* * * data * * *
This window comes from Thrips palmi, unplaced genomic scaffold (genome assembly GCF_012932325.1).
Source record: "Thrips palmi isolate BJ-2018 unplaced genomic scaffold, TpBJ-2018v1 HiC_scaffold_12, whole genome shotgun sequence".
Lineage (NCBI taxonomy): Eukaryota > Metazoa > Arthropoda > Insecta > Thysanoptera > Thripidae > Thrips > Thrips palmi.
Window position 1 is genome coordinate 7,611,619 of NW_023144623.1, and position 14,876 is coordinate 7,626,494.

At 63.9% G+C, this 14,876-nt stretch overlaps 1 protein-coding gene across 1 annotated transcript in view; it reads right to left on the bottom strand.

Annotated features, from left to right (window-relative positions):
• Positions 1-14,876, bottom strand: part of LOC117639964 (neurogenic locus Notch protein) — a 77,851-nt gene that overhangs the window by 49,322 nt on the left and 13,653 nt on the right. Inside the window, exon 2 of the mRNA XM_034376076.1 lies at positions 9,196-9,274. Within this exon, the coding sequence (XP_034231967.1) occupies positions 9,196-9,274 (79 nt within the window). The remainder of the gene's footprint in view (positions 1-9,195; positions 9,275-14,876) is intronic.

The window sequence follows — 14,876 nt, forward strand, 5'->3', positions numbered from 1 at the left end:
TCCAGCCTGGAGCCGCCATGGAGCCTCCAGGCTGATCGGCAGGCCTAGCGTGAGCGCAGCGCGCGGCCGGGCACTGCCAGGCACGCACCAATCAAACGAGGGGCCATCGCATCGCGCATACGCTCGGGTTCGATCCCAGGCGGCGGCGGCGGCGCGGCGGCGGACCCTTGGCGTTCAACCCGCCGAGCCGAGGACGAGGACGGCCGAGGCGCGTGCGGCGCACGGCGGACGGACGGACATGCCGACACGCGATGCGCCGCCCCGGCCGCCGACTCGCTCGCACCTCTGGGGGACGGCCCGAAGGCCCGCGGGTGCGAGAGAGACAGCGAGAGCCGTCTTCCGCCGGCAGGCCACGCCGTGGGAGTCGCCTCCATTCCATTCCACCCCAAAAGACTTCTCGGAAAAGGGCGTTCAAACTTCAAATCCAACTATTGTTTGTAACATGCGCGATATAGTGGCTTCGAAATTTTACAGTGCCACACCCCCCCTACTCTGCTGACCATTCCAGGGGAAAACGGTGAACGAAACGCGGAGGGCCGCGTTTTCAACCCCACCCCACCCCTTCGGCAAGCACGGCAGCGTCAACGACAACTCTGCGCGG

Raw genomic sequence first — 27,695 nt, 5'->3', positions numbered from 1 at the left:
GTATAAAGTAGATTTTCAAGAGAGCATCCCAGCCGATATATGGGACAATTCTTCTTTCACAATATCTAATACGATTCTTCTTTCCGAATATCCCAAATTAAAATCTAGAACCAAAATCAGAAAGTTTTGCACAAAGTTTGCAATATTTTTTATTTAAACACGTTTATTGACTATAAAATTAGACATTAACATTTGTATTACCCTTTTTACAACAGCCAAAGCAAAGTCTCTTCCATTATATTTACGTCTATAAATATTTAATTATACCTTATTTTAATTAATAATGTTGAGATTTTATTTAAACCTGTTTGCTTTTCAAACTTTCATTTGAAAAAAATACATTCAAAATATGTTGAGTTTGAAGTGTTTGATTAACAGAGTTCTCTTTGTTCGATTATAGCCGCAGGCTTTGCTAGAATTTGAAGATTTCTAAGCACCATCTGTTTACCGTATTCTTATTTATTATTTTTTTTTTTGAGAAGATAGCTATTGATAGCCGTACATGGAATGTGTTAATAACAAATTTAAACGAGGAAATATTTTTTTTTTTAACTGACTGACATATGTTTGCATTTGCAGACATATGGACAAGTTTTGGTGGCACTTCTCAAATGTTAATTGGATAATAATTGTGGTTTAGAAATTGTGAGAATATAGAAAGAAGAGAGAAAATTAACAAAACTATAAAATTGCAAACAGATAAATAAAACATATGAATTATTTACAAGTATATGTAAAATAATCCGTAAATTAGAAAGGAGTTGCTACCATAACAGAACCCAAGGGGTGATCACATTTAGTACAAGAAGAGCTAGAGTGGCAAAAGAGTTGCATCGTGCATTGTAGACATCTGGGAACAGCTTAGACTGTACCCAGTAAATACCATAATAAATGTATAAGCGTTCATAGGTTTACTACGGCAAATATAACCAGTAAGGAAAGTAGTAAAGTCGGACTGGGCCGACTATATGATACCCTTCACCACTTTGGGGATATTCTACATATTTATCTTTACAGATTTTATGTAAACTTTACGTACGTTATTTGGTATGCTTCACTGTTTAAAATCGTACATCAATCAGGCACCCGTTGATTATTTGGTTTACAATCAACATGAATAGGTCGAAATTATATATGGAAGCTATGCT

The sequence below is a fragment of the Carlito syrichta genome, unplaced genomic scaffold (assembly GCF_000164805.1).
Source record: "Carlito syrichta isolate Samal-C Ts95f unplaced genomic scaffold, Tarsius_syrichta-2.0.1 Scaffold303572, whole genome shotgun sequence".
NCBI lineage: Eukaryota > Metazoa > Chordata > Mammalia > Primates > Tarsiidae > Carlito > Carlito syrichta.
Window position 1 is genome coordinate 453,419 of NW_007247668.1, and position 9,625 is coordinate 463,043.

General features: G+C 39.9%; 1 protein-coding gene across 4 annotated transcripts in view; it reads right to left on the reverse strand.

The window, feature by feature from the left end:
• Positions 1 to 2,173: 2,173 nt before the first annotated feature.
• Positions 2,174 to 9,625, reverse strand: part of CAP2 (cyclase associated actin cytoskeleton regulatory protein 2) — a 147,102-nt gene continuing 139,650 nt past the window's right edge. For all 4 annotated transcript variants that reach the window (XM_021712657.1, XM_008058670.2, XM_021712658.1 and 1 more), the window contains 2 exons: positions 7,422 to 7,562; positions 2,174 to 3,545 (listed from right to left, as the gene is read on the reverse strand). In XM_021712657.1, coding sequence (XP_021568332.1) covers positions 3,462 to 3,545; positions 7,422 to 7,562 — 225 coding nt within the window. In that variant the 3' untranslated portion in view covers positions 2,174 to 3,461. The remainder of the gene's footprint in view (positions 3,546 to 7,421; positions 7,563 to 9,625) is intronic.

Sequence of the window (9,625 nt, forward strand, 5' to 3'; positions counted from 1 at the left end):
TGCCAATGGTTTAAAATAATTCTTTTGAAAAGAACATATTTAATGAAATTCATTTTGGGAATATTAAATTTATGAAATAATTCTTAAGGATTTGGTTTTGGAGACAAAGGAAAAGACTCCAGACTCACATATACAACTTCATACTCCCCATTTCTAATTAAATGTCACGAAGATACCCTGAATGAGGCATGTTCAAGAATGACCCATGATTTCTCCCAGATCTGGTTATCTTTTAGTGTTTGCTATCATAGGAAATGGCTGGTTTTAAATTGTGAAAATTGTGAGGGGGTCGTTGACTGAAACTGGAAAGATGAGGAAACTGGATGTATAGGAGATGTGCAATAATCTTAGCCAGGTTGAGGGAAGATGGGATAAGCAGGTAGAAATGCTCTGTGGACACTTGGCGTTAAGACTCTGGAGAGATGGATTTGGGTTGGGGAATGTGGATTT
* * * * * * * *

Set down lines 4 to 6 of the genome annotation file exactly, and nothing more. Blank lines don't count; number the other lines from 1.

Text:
Window position 1 is genome coordinate 7,611,619 of NW_023144623.1, and position 14,876 is coordinate 7,626,494.

At 63.9% G+C, this 14,876-nt stretch overlaps 1 protein-coding gene across 1 annotated transcript in view; it reads right to left on the bottom strand.

Annotated features, from left to right (window-relative positions):